Brining their words to life was a truly magical session. Because there were a total of 56 stories across both classrooms, we needed to streamline and edit so that everyone could be represented in one mass story. I culled highlights from every Weather Play and combined them together, so that when we read out loud the play as a class, students heard their words and their ideas. I could have brought in a story already written by someone else and it surely would have been less chaotic to start the residency knowing what the final performance story would be, but as we advocate for “voice and choice” in our residencies, it is vital to remember that creative and arts-based learning is a process-based experience. It is at its most effective when teaching artists and students decide and discover together what their creative content is going to be. That might mean not knowing what you are performing because the students haven’t told you yet. It might mean allowing for a flexible vision to carry you from week 1 to week 10. Content will change and evolve as the students tell you and show you what they are good at and what is important to them. The students must represent themselves through the activities and art we teachers bring with us.
The light in the students eyes when they heard their bits of the story is such a moment of ownership and agency for them. That moment will forever be theirs, and no one else’s. In that moment they were recognized by their peers and their teachers as valuable members of the artistic process. In our tech-heavy, autonomous world recognition is a valuable commodity for students, especially recognition for positive contributions. With the second grade residency there was place and space for students to contribute and be recognized for their creativity, ingenuity, and most importantly, their voice.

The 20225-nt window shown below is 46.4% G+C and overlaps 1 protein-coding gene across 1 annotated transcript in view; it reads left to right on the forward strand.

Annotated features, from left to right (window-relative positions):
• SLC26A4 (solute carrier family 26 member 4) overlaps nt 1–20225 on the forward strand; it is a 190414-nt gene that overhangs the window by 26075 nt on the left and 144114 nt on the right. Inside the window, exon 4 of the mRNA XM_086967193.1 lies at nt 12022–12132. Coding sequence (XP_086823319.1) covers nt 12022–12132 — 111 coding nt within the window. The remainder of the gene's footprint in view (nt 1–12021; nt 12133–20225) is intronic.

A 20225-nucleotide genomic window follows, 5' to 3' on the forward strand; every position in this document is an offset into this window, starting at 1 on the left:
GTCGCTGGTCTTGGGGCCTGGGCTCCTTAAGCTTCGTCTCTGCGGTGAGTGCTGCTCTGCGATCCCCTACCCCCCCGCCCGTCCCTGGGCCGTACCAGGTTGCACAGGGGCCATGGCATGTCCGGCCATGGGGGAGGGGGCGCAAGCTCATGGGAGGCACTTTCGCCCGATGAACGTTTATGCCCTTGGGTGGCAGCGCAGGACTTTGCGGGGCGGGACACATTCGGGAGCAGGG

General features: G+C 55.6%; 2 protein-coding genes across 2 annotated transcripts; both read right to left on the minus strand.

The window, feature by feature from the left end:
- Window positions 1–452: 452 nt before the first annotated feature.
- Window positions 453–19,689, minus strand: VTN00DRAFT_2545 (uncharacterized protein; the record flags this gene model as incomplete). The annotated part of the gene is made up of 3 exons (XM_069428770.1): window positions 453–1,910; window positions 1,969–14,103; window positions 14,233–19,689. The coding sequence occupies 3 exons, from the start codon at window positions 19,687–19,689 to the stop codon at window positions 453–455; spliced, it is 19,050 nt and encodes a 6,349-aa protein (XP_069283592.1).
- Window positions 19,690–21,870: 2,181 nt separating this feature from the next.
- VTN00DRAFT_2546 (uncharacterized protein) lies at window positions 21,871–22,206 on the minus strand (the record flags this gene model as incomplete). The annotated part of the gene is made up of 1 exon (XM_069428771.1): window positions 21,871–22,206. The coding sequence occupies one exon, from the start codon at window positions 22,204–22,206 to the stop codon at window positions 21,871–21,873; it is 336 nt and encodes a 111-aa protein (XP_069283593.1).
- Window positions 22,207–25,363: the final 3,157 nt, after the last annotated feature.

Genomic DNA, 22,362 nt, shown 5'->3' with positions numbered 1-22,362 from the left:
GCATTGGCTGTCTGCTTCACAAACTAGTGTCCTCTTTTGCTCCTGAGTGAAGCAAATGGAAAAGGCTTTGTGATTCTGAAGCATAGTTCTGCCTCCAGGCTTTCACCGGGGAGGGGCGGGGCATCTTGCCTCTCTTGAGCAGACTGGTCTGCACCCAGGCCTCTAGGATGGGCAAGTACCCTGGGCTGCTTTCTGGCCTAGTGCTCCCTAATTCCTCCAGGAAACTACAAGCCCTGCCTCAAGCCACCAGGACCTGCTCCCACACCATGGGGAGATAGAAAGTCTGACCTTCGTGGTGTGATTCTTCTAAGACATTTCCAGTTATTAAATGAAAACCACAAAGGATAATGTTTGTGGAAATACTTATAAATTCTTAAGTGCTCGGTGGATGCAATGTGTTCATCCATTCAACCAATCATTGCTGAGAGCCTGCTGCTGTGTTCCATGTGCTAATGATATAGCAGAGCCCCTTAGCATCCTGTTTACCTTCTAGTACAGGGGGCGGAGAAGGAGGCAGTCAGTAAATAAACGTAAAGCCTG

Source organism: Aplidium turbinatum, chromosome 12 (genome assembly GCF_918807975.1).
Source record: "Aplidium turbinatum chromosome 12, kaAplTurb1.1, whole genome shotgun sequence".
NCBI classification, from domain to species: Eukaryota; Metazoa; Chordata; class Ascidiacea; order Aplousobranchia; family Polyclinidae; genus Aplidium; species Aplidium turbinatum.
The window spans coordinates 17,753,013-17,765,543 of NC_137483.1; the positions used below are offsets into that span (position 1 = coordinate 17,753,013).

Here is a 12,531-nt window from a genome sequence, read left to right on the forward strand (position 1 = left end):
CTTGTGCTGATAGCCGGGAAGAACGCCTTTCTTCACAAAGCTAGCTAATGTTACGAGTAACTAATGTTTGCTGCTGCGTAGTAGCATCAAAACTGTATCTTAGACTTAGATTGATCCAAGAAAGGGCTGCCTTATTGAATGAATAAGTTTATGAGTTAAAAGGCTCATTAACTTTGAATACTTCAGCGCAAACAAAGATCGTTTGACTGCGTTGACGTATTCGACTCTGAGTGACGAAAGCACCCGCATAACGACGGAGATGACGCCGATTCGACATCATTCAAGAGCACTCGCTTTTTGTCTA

2nd graders at Mound STEM School are thinking about how to tell stories. They know you can read stories in a book, but we wanted to find other ways to tell a story – especially about weather events like blizzards and tornadoes. Starting with snow and blizzards, we listened to music from “The Nutcracker,” specifically the dance of the snowflakes and the dance of the sugar plum fairy. Students then decided at what parts in the music they thought the weather was changing from gentle snow, to wind, to a blizzard, etc. We used our bodies to create our own snowflake dance, from when moisture exists as water, then turns to ice crystals, then the ice crystals bind together to make snowflakes, until finally when the wind blows so hard that all the snowflakes fall as a blizzard. The range and variety of instruments in our music helped us differentiate our physical positions between water, to ice, to snow, to wind. We started with just our fingertips as water droplets, then grew to hands and arms for ice crystals, then joined out bodies together to make large snowflakes, and then moved in our imaginary wind to be flakes blowing in the wind. When we put together our movements with the music, we were able to tell the story of snowflakes forming and falling all around us.
After each session students reflect in their journals on a question or prompt related to our activities that day. The question I asked them for these journal entries was “How Do You Tell a Story?” In their journals I hope for them to communicate how we are understanding and exploring the science content through our drama and physical theater.